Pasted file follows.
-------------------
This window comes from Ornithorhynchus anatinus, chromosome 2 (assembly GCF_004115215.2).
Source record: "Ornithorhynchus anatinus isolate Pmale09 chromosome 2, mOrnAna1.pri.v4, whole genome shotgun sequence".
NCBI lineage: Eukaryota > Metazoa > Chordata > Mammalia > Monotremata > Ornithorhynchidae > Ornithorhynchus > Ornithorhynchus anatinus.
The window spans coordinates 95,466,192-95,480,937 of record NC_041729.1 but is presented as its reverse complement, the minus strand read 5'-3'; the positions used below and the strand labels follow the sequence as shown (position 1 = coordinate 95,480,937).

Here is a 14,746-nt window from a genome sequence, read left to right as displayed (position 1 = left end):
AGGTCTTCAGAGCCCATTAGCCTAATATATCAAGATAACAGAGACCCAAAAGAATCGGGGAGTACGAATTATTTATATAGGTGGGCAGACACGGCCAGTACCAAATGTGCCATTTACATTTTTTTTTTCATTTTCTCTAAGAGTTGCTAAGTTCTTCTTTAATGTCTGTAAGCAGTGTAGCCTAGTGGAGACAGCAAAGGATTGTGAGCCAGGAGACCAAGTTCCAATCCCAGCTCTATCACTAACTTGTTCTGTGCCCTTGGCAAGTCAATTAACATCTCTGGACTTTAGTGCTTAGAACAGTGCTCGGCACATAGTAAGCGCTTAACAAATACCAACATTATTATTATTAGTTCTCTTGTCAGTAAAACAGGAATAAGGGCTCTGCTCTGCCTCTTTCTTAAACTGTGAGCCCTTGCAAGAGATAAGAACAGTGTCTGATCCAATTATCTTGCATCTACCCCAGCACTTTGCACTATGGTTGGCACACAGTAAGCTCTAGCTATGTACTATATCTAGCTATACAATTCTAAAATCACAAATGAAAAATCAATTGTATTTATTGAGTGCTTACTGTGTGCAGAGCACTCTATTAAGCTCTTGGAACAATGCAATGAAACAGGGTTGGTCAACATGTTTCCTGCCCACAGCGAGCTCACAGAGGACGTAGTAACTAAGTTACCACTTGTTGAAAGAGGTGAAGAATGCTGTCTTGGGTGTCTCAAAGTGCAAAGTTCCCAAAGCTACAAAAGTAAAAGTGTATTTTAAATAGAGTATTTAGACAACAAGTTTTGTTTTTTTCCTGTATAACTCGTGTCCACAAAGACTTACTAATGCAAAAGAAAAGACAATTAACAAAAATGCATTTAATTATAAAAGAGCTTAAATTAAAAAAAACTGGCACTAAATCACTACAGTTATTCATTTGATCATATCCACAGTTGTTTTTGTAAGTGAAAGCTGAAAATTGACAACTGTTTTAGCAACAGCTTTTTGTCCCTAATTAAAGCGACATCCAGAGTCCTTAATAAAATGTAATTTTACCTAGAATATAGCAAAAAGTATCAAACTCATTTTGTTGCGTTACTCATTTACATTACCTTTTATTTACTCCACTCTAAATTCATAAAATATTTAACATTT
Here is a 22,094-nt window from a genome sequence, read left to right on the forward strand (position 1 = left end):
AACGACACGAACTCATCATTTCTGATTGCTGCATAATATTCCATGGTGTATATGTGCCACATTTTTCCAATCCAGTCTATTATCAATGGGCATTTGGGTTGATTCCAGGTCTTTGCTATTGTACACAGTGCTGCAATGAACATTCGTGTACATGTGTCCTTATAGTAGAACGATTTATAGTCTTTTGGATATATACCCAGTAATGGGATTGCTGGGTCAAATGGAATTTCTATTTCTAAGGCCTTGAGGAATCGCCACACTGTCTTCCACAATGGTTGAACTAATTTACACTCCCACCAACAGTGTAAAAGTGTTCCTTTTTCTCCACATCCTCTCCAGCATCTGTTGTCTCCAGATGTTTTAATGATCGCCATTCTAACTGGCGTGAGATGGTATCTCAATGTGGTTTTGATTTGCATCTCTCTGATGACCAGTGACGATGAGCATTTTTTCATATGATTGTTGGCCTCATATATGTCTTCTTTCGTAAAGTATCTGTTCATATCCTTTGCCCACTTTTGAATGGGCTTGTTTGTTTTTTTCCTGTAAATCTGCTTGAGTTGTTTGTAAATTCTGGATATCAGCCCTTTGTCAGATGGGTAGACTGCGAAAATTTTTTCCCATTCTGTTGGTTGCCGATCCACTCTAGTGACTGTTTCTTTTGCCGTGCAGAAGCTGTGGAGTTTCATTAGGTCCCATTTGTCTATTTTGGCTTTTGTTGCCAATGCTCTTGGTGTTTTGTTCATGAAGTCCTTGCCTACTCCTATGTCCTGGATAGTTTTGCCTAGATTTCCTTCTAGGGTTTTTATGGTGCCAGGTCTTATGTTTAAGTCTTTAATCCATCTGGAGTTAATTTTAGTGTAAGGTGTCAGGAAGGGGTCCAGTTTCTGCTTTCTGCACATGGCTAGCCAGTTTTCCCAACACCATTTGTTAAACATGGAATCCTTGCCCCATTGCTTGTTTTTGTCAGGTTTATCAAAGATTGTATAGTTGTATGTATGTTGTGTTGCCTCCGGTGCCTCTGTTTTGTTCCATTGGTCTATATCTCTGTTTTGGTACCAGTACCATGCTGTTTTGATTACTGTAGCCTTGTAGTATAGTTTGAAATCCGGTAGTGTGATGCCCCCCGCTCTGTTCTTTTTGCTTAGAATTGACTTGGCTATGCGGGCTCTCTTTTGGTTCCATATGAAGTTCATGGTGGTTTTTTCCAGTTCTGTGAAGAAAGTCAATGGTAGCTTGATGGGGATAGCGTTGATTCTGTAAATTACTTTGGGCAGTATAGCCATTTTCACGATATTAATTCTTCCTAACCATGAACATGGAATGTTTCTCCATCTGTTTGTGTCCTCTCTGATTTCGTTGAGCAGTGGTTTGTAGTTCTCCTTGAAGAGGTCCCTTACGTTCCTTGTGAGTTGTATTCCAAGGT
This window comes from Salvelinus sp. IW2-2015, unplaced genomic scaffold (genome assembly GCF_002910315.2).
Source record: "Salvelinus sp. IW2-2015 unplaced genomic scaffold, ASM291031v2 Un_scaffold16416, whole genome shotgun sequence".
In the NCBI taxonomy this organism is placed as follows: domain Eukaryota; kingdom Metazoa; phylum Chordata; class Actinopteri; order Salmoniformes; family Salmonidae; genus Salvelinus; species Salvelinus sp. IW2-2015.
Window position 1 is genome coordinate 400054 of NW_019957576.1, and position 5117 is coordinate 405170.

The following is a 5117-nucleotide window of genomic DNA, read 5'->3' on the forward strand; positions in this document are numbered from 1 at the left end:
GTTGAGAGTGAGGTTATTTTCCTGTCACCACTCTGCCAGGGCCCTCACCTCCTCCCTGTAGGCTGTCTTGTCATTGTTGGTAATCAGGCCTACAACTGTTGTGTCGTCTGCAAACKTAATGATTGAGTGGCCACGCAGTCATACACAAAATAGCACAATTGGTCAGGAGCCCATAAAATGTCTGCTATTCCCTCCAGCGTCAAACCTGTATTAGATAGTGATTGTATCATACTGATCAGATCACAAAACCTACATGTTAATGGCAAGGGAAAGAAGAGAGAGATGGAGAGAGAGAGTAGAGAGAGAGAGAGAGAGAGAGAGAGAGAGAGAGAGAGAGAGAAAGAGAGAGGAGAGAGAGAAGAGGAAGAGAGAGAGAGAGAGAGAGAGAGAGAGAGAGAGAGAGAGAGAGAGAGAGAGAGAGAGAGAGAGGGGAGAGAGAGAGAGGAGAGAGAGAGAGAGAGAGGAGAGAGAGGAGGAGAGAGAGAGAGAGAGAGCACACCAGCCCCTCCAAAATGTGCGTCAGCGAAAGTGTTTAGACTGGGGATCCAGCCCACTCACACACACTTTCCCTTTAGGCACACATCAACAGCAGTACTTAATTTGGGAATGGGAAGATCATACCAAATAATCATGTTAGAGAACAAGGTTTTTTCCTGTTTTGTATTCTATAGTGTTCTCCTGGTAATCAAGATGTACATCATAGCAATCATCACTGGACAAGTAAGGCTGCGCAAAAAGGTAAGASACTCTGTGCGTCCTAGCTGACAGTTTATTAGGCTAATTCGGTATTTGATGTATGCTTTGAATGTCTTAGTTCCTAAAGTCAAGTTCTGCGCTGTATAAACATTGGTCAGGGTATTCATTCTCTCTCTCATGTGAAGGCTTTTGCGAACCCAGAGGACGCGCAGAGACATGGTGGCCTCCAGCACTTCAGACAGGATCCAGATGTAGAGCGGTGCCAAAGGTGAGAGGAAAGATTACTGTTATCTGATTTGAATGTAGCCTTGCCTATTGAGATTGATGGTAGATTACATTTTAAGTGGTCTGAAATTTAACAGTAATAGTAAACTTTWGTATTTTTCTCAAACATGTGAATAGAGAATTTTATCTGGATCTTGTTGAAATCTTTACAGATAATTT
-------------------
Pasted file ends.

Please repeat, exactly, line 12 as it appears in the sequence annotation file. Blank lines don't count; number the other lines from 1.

Window position 1 is genome coordinate 400054 of NW_019957576.1, and position 5117 is coordinate 405170.